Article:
NIST Tests Hydrogen-Fuel System Components

Feb. 17, 2010

Located in a new, state-of-the-art NIST test facility, this specially designed chamber holds samples of pipeline, valve or delivery device materials for testing under pressure to determine their reaction

Located in a new, state-of-the-art NIST test facility, this specially designed chamber holds samples of pipeline, valve or delivery device materials for testing under pressure to determine their reaction to hydrogen.

Photo courtesy of Burrus/NIST

If hydrogen is ever to play a significant role as a clean, everyday energy source, it will need a safe and reliable distribution system. To pave the way for a hydrogen-fuel infrastructure, researchers at the National Institute of Standards and Technology (NIST) Boulder Labs recently launched the largest hydrogen test facility in the United States for evaluating how component parts of such an infrastructure will react to exposure to this potentially corrosive gas.

Because hydrogen can penetrate and embrittle some metals and alloys, the NIST says developing standards for using existing pipelines, storage tanks, pumps and delivery systems is an essential first step before the elemental gas can be considered as a viable fuel for widespread use.

Tom Siewert leads a group of researchers at this NIST test facility that will be testing these component parts — pipes, valves, fittings and pumps, among other pieces — for their suitability in transporting and delivering hydrogen.
The facility contains one of the largest (at 10 centimeters) internal diameter test chambers in the country. In it are placed standard test specimens of component materials – chunks of pipeline, a piece of a valve – and it is exposed to pressurized hydrogen to measure how it reacts to such an environment and that kind of chemical exposure. With such test data in hand, standards for building a safe, reliable and robust hydrogen fuel system can be developed for future storage, delivery and dispensing.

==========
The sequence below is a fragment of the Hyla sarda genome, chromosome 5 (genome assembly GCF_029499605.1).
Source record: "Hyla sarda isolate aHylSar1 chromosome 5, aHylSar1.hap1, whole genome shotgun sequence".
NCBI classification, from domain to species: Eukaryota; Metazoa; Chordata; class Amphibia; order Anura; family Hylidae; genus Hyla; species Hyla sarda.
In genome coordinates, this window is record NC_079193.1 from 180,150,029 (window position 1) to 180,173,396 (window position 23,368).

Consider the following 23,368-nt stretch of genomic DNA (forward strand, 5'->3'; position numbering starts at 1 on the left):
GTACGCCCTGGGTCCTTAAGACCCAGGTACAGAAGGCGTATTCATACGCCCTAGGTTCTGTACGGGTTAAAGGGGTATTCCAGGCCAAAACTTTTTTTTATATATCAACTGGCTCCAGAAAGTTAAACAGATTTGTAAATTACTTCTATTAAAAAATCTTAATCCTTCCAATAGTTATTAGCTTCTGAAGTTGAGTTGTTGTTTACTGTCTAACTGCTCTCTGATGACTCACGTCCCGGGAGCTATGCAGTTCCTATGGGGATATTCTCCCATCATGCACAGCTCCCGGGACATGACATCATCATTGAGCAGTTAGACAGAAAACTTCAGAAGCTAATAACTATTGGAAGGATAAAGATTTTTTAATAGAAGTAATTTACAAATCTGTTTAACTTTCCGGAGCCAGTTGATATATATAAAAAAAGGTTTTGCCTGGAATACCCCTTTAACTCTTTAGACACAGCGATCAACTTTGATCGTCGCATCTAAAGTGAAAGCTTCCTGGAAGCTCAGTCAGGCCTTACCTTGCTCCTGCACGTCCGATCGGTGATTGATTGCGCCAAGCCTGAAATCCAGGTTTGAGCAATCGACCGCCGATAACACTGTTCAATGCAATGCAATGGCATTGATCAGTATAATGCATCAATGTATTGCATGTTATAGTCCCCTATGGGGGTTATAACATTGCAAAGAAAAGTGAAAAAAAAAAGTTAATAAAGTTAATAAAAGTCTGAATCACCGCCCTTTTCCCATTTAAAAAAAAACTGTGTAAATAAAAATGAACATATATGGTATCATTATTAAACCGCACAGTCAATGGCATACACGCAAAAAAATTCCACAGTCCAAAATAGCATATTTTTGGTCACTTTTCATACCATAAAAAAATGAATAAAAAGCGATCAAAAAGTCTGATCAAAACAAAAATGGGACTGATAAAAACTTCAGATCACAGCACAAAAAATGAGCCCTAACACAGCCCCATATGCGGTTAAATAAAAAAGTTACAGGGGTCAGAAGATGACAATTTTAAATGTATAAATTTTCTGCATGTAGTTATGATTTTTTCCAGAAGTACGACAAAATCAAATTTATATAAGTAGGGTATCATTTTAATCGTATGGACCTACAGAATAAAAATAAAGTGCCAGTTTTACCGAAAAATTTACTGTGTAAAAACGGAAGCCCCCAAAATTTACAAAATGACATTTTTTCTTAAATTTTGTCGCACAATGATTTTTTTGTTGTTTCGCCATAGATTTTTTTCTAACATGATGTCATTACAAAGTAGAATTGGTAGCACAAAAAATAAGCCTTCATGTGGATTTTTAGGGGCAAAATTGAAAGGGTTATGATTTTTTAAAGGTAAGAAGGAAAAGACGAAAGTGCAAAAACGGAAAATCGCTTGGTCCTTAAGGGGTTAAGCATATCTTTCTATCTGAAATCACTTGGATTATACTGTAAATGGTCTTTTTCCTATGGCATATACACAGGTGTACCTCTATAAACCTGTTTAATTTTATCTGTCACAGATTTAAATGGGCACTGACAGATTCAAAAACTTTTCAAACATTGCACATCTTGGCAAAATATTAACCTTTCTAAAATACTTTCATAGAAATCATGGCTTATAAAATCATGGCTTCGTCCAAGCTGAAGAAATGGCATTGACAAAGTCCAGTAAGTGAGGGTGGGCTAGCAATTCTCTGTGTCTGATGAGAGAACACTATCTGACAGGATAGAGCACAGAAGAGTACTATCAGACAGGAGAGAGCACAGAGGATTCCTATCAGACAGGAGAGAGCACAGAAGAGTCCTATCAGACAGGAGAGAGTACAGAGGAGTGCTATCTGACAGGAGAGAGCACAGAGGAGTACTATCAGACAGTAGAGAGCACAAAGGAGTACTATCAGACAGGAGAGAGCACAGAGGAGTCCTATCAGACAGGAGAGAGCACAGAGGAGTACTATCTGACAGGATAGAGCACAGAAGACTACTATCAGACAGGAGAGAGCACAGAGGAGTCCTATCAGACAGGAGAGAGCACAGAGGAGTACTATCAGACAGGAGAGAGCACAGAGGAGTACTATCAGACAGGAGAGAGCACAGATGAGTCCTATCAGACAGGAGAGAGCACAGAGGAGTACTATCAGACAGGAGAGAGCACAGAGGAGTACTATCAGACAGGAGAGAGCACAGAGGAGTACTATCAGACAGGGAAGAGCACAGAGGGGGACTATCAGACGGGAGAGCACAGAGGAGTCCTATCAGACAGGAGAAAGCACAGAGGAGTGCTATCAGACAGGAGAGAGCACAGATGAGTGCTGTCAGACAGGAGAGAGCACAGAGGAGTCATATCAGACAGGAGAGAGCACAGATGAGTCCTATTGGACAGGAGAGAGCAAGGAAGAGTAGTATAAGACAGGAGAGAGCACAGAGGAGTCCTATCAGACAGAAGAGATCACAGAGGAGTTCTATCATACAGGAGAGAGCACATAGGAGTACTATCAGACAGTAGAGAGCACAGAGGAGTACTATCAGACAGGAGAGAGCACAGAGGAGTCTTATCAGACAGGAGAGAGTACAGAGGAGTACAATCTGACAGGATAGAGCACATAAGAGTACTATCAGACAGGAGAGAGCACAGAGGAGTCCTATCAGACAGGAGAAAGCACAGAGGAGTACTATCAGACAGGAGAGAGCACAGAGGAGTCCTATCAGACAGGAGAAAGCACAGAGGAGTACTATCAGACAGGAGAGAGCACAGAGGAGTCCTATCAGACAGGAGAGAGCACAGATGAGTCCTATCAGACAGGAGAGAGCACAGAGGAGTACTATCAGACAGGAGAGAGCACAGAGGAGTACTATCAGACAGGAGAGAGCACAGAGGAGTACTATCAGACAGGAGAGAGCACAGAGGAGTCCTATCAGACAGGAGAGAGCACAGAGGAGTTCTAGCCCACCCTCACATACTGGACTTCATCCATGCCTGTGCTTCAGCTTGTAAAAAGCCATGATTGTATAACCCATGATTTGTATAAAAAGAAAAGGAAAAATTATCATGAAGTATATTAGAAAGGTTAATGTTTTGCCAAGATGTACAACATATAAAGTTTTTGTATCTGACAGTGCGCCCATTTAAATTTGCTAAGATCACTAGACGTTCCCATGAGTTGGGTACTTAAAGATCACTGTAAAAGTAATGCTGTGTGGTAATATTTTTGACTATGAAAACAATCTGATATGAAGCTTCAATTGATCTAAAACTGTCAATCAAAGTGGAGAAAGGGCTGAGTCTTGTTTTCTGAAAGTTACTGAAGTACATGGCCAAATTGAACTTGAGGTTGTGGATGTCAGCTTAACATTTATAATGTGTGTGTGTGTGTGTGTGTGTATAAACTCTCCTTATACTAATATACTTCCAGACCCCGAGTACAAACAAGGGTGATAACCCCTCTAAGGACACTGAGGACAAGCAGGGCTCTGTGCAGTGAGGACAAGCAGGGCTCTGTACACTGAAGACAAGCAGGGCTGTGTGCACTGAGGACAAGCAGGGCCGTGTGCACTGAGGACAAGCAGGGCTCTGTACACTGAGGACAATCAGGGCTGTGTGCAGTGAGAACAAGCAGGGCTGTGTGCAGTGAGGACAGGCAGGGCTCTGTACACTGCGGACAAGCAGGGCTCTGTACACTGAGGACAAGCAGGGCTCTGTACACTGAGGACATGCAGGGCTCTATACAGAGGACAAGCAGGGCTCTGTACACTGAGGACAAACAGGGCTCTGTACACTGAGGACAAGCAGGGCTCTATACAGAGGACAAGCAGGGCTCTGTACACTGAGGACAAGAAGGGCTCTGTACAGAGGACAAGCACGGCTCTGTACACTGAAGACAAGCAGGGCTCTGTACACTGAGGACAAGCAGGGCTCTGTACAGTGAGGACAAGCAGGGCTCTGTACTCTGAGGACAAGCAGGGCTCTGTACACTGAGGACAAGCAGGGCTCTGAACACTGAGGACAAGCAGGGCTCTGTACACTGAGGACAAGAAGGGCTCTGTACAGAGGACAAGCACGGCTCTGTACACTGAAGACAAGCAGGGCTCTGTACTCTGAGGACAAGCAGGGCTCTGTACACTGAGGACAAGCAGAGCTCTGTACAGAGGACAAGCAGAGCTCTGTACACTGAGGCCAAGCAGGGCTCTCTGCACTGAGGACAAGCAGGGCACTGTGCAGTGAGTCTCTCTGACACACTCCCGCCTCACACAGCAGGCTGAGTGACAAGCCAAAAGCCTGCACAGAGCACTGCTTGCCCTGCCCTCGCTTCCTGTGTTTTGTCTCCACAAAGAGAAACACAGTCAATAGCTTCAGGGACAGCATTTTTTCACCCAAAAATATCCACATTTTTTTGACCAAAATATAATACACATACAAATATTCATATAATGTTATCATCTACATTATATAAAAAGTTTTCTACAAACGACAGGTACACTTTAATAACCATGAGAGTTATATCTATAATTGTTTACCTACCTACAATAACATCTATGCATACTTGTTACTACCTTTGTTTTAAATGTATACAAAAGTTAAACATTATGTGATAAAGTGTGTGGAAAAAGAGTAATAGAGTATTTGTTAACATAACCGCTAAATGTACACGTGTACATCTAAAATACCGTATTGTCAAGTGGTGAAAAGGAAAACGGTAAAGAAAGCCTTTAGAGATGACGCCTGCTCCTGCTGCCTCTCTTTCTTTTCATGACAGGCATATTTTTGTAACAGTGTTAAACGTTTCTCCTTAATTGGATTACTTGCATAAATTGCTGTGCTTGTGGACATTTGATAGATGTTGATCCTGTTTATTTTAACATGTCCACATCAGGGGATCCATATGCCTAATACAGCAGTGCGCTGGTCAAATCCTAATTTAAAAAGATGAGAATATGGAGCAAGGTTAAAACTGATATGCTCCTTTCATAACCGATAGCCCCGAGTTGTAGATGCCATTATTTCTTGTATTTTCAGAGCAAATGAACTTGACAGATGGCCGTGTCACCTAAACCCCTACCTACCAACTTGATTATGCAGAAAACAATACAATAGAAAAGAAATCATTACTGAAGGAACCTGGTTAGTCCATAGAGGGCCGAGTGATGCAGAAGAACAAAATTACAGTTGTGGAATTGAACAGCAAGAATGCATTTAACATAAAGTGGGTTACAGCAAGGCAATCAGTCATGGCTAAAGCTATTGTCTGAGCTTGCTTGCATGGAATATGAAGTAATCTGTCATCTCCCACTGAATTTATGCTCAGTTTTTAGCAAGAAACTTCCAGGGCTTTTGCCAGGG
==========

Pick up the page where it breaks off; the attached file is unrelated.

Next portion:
"You put in specimens to gather the property data, and when it’s pressurized, a shaft goes into the chamber that puts stresses on the specimen to simulate the strains that occur in everyday use," says Siewert, who helped plan the facility. "Structural designers would then put the data we get from these specimens into their models to understand how a structural component would respond to that hydrogen under those conditions."

The test facility is also replete with state-of-the-art safety features, including the ability to run every phase of testing from a remote control center, multiple sensors that automatically shut down the entire system and vent the test building at even the slightest scent of hydrogen gas (1 percent concentration), a massive venting system that is double what code requires, and a lightning detection system that will automatically shut the facility down if a strike occurs within 10 kilometers.

"The quantity of hydrogen in the equipment is low enough that even if all the hydrogen suddenly leaked into the building, it wouldn’t be enough to cause an explosion," said Andy Slifka, a materials research engineer and project leader.

The design of the hydrogen test facility won the RMH Group — a Denver-based mechanical, electrical and industrial process consulting engineering firm — a Gold Hardhat award in 2009 from McGraw-Hill Construction. The award honors the building teams that created the best projects of 2009 as selected by juries of local prominent industry professionals.

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